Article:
A Real Treat to visit, A Stately Home with Step Free Access
This review is especially helpful for those who have or use the following: Walking Aid, Mobility Scooter
Ham House is a stately home located on the banks of the River Thames, near Richmond with step free access. The house and gardens are managed by the National Trust and are open to the public. There is also a café and shop.
Transport & Parking
There is accessible parking on site. By public transport the nearest tube and railway station is Richmond and then it is a bus journey. Two buses stop nearby. The 371 stops outside Richmond Station and the alighting point is Ham Street. It is then 1/2 mile walk. While the area was relatively free traffic when we went there is a short part of the route where there is no pavement and you have to walk in the road. Although the route is flat I personally found it hard going walking with a crutch, and there was no were to sit and rest until we arrived at the entrance to the house. I mentioned this to the staff when we arrived and said that I felt that the website should point this out as it could be difficult for people with disabilities or people with pushchairs and small children. The other bus is the 65, which again stops outside Richmond Station but this follows a slightly different route and it's 3/4 of a mile to the Ham House from the bus stop. When we were leaving I asked the staff about this route but it involves walking on grassland. When asked the staff phoned a local cab firm and ordered us a taxi for the return journey. The taxi took about 10 - 15 minutes to arrive and it drove up to Ham House entrance gate and took us to Richmond Station. The fare was about £9.50 (April 2018).
Once we'd arrived I couldn't fault the access arrangements. The National Trust only own the land from the main gates in front of the house and it's here that you by your tickets. Although there is a counter at standing height the staff were standing by the path to welcome you. The National Trust have a mobility scooter and manual wheelchairs, which can be booked in advanced. I had not booked in advanced but was very tired after the walk from the bus stop and they offered me the mobility scooter. I hadn't used one before and they gave me a quick lesson on how to use it. The scooter had handle bars, switches to go backwards or forwards and different speed settings. We were given a step free map and told we just had to take the keys out of the scooter when we parked up anywhere. I don't drive and I found it quite easy to use and soon got the hang of it. The step free route to the house means taking a short detour. Directly in front of the house are some steps and there is a permanent metal ramp for wheelchairs and prams to use. The ramp is quite narrow so you have to carefully line up your wheelchair and being on it reminded me of a less scary version of being on a rollercoaster. The house dates back to the early 1600s and is suitable for manual wheelchairs. There are a couple of steps at the front door and into some of the rooms, but there are ramps available. The 9th Earl was disabled, whose wheelchair is on display on the ground floor, had a lift installed. It's a small lift, so it can only accommodate a manual wheelchair. It has two sets of closing doors and a member of staff accompanies you. The brilliant thing that it goes to all the floors, so as well as the ground and first floor where the family lived it also goes to the basement where the cellars and the kitchen was, so you can get to see everything, I think with the exception of one of the rooms in the basement. There are step free routes to enable you to see all the garden. This includes the kitchen garden, Cherry Garden and rear garden. the paths are either paving stones, cobbles or gravel paths. At the back of the rear garden is a wilderness area which is grassed over. There are step free paths to the café, which is then accessed by a temporary ramp and there is a shop which is also step free The website says that guide dogs are welcome, there is a Sensory list and handling collection in the house and Induction loop in the house, café and shop.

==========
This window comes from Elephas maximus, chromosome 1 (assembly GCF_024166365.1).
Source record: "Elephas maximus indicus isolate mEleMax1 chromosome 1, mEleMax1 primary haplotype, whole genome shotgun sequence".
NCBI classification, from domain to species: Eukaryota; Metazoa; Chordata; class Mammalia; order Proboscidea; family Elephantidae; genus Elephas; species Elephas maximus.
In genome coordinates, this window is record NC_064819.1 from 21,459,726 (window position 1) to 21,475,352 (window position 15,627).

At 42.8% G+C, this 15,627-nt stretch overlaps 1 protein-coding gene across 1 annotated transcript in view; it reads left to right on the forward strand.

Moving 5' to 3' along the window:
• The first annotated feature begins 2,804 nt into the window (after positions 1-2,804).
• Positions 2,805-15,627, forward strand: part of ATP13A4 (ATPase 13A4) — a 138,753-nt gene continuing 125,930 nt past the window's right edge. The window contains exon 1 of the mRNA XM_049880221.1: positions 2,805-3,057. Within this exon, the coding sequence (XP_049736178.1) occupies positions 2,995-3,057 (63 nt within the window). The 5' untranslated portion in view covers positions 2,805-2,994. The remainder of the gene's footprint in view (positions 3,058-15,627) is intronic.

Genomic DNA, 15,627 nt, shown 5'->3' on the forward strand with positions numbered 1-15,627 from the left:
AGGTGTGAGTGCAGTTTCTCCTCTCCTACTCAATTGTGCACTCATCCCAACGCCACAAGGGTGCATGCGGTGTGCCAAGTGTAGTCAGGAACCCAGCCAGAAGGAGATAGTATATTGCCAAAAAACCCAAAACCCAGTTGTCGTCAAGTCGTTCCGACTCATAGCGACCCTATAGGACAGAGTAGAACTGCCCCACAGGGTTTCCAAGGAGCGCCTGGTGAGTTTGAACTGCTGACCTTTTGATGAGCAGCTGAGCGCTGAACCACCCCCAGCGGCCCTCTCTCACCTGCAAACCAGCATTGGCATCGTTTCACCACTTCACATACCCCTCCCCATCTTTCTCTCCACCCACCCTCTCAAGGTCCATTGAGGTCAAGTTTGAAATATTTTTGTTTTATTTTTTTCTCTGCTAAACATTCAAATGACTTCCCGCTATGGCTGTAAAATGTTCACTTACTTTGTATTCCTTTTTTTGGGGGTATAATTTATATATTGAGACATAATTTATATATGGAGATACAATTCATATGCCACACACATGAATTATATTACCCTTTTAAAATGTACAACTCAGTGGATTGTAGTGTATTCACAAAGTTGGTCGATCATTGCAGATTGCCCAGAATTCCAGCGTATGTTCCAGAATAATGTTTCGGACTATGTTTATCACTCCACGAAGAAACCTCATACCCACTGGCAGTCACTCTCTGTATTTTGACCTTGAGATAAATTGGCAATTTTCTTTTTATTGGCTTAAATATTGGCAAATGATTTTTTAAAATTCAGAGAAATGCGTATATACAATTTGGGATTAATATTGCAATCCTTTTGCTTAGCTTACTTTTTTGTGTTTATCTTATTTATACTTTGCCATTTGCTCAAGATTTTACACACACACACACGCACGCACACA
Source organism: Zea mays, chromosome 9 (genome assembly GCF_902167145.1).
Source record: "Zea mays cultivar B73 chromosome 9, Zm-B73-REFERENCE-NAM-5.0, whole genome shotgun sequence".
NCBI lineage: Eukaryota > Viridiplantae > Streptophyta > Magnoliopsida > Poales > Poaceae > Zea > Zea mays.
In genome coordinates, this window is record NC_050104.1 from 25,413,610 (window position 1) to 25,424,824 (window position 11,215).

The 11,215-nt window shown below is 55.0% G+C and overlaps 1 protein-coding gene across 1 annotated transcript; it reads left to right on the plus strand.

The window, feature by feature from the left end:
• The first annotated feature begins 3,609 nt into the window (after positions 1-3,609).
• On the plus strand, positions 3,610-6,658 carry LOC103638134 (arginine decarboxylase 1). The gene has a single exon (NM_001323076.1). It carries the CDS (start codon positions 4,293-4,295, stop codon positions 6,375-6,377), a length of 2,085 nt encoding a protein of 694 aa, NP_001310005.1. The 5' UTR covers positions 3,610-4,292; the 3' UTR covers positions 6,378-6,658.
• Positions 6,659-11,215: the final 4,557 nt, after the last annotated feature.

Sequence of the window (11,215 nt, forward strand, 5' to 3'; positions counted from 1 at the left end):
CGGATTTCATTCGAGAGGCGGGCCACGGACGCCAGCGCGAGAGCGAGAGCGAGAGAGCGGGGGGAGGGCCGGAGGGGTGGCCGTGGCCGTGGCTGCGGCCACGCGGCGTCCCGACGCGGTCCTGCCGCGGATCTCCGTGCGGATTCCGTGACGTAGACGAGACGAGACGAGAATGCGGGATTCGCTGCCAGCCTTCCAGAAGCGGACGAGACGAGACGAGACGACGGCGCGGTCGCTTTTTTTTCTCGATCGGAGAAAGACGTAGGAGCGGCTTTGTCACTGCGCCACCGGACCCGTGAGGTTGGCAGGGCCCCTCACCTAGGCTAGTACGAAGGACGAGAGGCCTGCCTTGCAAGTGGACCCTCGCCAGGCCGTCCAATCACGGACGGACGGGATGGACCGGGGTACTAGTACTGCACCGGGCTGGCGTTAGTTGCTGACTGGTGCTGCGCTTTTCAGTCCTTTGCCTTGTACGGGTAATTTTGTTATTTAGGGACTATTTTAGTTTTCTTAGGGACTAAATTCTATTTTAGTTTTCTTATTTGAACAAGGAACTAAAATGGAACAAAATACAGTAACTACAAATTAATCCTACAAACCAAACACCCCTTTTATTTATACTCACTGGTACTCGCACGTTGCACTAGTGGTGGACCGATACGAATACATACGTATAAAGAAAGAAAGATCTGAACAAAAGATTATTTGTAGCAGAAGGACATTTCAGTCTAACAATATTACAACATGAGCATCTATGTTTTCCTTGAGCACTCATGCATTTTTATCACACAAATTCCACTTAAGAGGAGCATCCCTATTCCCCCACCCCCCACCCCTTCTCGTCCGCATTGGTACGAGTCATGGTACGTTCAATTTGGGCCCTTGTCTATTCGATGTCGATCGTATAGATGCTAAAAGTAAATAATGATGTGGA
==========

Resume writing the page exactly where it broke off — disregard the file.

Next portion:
There are no toilets in the house. There is a accessible toilet near the shop in the garden. The toilet is spacious and has grab rails. There is an emergency alarm.
The staff were brilliant and extremely helpful. They were very helpful when we arrived and went and got me a mobility scooter. When we got to the house a member of staff was bleeped whenever we needed the lift and they were very patient. When we were leaving and we returned the mobility scooter they phoned for a taxi for us.
Anything else you wish to tell us?
The house is in a lovely location on the river bank of the Thames, in the small village of Ham. It's a beautiful historic house, not too large to be overwhelming but still plenty to see. There is a Long Gallery on the first floor with paintings with smaller rooms hidden off it. The rooms are beautifully decorated and furnished. In the basement you can visit the kitchens and on the day we visited volunteers were baking caraway biscuits which we could taste. The gardens are delightful and well maintained. The café serves light lunches, delicious cakes and hot and cold drinks. It's well worth visiting.